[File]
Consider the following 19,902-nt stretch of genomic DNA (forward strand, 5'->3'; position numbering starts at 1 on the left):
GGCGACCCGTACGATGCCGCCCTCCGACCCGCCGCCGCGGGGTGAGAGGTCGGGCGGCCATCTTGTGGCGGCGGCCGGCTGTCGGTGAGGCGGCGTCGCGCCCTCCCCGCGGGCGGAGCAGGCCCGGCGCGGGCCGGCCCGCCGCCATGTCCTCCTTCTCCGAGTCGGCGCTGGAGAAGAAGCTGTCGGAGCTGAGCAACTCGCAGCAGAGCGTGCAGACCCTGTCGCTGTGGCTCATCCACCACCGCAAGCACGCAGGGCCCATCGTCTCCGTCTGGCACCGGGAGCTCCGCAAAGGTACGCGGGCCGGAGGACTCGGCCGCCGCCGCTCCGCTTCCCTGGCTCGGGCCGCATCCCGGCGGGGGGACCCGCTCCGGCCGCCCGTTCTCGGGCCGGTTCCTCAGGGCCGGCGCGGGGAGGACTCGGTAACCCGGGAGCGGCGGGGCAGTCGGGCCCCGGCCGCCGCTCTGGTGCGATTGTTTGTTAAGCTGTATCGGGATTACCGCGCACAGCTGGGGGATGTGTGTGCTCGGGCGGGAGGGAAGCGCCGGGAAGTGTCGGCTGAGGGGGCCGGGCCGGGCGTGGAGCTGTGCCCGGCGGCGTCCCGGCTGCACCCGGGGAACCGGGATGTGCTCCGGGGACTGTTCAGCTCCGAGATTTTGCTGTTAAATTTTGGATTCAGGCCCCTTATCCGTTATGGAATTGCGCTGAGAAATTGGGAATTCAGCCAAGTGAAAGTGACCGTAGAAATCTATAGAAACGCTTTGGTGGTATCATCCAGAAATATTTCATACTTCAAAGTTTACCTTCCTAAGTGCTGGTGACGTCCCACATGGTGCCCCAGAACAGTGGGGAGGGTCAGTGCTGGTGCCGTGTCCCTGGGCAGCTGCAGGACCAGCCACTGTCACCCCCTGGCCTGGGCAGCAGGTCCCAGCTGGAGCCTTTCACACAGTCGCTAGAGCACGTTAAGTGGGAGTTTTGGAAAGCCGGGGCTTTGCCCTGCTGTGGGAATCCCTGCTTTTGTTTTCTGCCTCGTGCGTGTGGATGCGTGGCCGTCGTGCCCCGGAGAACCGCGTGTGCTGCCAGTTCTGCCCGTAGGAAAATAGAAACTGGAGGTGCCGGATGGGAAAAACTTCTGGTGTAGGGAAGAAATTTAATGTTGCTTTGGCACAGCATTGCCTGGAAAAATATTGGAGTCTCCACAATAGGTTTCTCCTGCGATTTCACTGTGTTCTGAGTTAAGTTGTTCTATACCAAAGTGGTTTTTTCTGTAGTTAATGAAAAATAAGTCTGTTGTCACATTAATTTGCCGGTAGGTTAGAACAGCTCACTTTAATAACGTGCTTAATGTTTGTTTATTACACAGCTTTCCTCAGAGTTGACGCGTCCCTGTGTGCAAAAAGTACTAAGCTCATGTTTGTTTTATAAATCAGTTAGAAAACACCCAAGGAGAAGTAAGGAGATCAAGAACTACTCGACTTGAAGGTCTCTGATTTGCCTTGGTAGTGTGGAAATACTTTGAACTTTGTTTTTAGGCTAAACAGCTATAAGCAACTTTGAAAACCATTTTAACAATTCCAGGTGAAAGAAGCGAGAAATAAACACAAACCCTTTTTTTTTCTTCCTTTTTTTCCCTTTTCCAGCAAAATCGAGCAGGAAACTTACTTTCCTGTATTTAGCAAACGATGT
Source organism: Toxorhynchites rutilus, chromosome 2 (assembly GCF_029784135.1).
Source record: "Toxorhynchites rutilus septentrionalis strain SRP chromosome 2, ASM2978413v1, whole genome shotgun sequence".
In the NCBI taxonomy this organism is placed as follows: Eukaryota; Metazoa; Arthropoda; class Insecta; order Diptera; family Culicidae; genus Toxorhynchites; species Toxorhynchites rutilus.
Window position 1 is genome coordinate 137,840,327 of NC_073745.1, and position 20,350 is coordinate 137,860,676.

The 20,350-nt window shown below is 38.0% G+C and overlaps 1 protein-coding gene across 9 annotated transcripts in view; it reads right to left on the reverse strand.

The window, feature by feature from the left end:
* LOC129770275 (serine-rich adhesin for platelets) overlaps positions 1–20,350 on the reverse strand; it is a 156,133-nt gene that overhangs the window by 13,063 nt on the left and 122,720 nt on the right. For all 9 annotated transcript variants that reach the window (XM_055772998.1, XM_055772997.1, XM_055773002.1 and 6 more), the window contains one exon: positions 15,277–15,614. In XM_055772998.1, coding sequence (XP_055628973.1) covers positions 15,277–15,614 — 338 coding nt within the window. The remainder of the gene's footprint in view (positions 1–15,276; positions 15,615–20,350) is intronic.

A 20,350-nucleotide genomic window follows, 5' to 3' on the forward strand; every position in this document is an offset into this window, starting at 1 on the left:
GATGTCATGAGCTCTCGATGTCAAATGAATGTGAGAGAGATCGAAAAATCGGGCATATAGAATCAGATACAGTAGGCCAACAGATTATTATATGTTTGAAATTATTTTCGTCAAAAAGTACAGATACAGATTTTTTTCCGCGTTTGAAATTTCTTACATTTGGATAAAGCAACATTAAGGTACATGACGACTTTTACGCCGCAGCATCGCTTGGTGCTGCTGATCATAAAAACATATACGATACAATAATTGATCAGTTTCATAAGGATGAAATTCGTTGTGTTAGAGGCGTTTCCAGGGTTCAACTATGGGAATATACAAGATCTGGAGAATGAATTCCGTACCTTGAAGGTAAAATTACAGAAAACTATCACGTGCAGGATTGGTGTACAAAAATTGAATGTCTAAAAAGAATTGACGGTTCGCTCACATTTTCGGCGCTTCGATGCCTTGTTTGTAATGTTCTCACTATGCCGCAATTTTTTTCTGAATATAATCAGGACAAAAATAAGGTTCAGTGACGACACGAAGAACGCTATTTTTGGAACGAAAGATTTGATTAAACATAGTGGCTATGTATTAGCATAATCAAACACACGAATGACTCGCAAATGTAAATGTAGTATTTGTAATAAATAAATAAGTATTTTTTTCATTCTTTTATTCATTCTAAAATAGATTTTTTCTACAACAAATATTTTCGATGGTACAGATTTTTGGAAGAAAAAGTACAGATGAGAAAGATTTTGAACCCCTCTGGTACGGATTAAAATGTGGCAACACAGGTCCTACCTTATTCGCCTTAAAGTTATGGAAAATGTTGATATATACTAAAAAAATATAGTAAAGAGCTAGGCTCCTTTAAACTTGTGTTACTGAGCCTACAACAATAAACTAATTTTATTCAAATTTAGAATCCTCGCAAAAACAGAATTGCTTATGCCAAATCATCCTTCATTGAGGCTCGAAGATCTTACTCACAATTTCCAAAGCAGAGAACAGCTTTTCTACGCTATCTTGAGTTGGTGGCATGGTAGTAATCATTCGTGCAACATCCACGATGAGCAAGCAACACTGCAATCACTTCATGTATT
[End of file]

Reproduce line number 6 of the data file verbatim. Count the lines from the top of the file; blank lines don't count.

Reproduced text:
Window position 1 is genome coordinate 137,840,327 of NC_073745.1, and position 20,350 is coordinate 137,860,676.